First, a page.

As stated above, you want to eat a whole-foods diet and only certain minimally processed foods (if you include foods like wild rice, steel cut oats as “processed”). The closer we eat to our ancestors, the better! The skin is the largest organ of the body, and it’s made of collagen, which will form rigid instead of smooth if you don’t consume adequate amounts of protein from bio-available, complete sources. Bio-available, complete proteins are proteins that are nutritionally easy to absorb and has the 9 essential amino acids (and some conditionally essential), which are the building blocks of a protein molecule. It doesn’t matter now many grams of protein are in a food. What matters is what your body is absorbing on a cellular level. For example, most plant sources of protein are not complete, nor as bio-available to the human body as, good sources of animal foods (pasture-raised, eating natural organic diet). Therefore, relying on plants predominately for protein may eventually cause the body to become deficient in certain amino acids. This doesn’t mean you should eat plants—what this means is to not eat only plants. Homo Sapiens are indeed omnivores on a nutritional biochemical level. This means we specialize in “all-eating” from plants, to animals, fungus and good microorganisms.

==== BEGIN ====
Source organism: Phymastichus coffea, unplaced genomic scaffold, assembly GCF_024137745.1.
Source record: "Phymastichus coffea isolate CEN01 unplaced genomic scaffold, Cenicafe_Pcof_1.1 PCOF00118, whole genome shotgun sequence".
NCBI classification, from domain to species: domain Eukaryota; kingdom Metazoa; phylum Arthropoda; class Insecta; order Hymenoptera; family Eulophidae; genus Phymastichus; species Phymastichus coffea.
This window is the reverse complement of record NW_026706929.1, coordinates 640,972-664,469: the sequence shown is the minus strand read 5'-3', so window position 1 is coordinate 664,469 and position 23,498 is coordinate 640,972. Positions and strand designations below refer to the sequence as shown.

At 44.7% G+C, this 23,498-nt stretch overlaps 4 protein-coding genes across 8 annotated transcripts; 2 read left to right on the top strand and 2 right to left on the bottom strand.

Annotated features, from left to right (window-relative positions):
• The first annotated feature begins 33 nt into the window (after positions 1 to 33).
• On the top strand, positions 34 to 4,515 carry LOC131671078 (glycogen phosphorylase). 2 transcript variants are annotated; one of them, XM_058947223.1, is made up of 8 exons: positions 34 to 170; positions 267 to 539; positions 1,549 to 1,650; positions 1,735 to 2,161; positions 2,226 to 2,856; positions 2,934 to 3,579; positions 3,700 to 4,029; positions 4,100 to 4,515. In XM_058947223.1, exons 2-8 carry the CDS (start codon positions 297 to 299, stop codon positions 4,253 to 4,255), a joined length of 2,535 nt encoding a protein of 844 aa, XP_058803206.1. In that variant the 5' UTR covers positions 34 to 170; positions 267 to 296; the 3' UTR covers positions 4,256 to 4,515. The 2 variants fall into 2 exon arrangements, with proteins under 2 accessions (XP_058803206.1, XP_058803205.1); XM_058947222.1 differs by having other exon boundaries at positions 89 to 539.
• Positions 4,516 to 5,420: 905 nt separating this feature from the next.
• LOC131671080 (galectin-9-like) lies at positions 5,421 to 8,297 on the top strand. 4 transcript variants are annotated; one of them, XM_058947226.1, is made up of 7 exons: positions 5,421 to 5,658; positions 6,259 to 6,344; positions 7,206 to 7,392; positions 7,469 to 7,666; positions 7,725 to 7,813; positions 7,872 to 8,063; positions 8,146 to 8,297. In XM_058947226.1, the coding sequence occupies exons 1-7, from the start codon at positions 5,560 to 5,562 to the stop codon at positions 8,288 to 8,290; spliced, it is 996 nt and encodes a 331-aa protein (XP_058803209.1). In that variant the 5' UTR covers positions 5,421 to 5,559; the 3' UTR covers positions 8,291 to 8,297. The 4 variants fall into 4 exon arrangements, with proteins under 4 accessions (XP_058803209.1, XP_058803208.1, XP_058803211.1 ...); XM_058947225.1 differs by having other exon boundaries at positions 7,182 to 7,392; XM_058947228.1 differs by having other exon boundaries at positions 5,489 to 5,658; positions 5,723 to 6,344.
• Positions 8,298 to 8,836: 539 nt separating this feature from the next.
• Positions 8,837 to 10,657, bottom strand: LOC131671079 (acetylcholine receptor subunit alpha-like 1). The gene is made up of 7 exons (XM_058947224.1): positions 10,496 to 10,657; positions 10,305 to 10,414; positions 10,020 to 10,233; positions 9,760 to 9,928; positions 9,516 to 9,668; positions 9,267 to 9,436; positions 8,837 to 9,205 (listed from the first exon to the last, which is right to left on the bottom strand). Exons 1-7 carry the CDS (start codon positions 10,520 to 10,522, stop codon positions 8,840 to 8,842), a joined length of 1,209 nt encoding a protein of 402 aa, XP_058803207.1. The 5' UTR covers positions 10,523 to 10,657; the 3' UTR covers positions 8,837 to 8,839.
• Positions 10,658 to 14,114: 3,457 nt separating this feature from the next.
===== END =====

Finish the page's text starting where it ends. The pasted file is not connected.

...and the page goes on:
Great sources of protein: Always hormone and antibiotic-free, avoid added chemicals, pasture-raised animals that ate their natural diet (not grains) or wild caught fish with no added chemicals.
*NOTE: All of these foods will not be as beneficial if your digestive system is impaired! Even food allergies, sensitivities or intolerance can cause nutrient malabsorption. If you suspect you may have digestive issues, try to repair your GI tract, need be. * I always recommend high strength probiotics with no added ingredients and multiple strains.
Bison – Great source of clean, organic and complete protein, CLA, superior omega 3 to 6 ratio, as well as nutrient dense minerals!! Iron (3.42 mg/3.5 oz), B-12 (2.86 mcg/3.5 oz) zinc (30% DV), niacin, selenium, phosphorus, calcium, etc.
Wild Caught Alaskan Salmon – (Omega 3 fatty acids in DHA & EPA form) It’s important to note: ALA is the essential omega 3 that our body can use to convert to DHA & EPA. However, most people don’t convert enough from just ALA, therefore you need a source of DHA & EPA omega 3. The bodily benefits of omega 3 fatty acids ONLY are beneficial in the DHA & EPA form of omega 3’s since it’s what the body uses! Great source of bio-available complete protein, vitamin A, D, B6, B vitamins, E and appreciable amounts of iron, zinc, phosphorus, magnesium, calcium, etc.